After passing a sticky morning ducking into air-conditioned souvenir shops and drinking iced coffee in the shade of a crowded terrace, my friend Robyn and I decided to escape Cyprus’ landlocked capital city Nicosia and head towards the Mediterranean. We rented a car without a GPS, hoping our generic map would get us to our destination. Lucky for us, Cyprus is about the same size as New Jersey; if we got lost we’d reach water sooner or later and could follow the coast home.
Within two hours we made it to Pissouri’s beaches, arriving just as visitors and the relentless heat dispersed with the sinking sun. My toes brushed the shell-less sea floor of Aphrodite’s rumored birthplace, and somehow the water felt purer than any I had touched before, more fluid and buoyant as if it were just as alive as the small fish that came to nibble my ankles. Our hair heavy with salt and sand still stuck to our feet, we continued on to Paphos for a satisfying seafood meze (and to feed every stray cat I came across), before returning home to sleep the deep sleep that comes only after the exhaustion of a hot summer’s day.
The next day we finished our expedition in theoccupied Turkish territory of the north, climbing the cliffs of Cape Apostolos Andreas and relaxing at an adorable restaurant attached to an old couple’s house. We ate fresh olives and tender meats, the Mediterranean blue and soft on the rocks beside us, as our chef snuck a cigarette out the back window, pressing a finger to his lips so that we didn’t reveal his digression to his wife.
Essentially, the quaintness of Cyprus allows for the perfect road trip: the inability to get really lost, cheap fuel, easily rentable cars and plenty to see in any direction. Apart from the mythical island, poor road trip planning can lead to emergency hotel stops, extra fuel, unplanned for meals and other costly expenses.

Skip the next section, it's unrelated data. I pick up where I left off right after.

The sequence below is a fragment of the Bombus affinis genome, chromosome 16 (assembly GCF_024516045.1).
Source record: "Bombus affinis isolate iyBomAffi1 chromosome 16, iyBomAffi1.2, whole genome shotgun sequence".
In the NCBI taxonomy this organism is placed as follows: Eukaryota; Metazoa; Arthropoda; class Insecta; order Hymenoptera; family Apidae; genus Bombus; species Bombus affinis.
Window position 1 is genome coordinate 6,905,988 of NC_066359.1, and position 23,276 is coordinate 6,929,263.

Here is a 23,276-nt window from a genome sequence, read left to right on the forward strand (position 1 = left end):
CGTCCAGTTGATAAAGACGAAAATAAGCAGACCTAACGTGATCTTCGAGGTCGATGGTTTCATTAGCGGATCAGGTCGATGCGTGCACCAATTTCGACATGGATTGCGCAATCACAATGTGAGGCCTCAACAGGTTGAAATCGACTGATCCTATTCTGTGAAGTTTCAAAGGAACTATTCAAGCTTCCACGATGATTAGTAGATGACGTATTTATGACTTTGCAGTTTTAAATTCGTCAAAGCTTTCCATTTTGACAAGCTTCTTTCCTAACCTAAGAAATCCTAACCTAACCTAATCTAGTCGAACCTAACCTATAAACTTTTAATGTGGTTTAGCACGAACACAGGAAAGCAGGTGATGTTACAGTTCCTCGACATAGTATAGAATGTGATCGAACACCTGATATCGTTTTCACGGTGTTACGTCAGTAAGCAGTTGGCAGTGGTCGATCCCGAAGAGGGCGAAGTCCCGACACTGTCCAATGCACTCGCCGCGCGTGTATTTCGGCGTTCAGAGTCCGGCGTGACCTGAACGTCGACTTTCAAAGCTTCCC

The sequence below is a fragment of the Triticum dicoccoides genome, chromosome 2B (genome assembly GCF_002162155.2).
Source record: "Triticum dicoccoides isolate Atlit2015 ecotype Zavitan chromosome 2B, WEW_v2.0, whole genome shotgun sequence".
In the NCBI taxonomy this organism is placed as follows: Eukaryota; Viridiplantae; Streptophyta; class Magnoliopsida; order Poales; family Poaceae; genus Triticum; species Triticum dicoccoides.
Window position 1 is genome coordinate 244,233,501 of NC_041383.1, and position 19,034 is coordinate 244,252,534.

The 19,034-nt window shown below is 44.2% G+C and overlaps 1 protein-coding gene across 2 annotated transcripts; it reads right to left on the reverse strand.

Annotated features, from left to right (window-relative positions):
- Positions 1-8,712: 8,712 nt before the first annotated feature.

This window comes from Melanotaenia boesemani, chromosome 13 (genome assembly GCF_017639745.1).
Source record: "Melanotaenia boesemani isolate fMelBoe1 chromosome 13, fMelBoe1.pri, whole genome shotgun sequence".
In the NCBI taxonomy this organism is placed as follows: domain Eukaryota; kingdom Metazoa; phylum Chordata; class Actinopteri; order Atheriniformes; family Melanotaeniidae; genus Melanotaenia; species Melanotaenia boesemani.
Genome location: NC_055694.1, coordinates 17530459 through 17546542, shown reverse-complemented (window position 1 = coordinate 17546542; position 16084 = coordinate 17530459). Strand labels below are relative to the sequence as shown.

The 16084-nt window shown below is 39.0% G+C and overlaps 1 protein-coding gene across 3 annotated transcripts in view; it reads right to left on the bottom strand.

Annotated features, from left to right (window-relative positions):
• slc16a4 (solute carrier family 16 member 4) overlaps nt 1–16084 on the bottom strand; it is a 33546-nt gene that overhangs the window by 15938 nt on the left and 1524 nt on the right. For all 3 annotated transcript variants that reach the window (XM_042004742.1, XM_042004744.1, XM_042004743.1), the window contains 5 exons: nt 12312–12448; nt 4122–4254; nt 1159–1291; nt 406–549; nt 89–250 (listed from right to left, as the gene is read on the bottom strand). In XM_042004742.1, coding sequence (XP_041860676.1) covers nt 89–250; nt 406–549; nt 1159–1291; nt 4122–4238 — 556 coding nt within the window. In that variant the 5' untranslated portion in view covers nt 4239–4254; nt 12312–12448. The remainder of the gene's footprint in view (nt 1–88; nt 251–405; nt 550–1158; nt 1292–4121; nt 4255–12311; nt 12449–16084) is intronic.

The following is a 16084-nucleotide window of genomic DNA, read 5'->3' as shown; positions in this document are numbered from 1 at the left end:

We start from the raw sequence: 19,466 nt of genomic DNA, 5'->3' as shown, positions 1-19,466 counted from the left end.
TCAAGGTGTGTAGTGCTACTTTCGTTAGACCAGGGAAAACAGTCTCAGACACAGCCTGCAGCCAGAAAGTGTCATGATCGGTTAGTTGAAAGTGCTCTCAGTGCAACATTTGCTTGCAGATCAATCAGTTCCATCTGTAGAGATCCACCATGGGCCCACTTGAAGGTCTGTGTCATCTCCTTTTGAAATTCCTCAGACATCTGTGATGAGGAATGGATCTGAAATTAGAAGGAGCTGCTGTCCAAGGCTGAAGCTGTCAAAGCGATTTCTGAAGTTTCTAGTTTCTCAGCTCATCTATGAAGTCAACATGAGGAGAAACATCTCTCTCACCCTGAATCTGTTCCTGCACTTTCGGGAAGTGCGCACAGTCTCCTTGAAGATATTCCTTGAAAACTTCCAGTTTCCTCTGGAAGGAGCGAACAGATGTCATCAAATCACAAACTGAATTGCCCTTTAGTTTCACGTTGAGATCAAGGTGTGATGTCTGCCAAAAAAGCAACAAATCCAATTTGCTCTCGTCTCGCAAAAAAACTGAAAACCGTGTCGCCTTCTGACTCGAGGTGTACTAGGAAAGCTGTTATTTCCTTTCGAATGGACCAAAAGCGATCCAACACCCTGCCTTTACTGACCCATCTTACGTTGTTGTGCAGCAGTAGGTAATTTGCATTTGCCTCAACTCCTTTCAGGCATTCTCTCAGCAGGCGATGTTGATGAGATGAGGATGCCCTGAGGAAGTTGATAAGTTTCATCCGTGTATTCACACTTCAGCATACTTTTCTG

Wanderlust borrows the German words wandern (to hike) and lust (desire), translating literally to a desire to stroll. German’s own word for wanderlust, Fernweh, stands as a direct antonym for Heimweh. While Heimweh is the ache for one’s home, Fernweh is an ache for distant places. This ache, much like the worst cases of homesickness, is insatiable and inescapable.
Which is how I’m guessing you found this blog. You’re not content with trudging through the mundane and mediocre. You can’timagine spending your days in the suffocating atmosphere of a gossipy office poisoned by fluorescent lights. You know there’s something more to explore, some keys to find that will unlock an undiscovered part of your mind, some knowledge that can begin to answer the many questions you’ve collected over the years. Every cell of your being longs for an adventure, desires experiences, craves more; the taste buds that aren’t fully satisfied, the pupils that can never pull in enough color, the nose that needs the aromatics tones of curry and fresh, salty fish resting on a plate in Dubai’s hot morning sun, the ears that long for the song of a sole saxophone underneath the streets of Times Square as trains and passengers rush by…
If you feel the world calling you, don’t hesitate to respond.
From this point onward, I will share my adventures and explorations, whether they be tips and tricks to find the cheapest methods of travel, or the discoveries I make in cities along the way. Feel free to leave your own advice – for this blog or for fellow vagabonds – in the comments. Enjoy!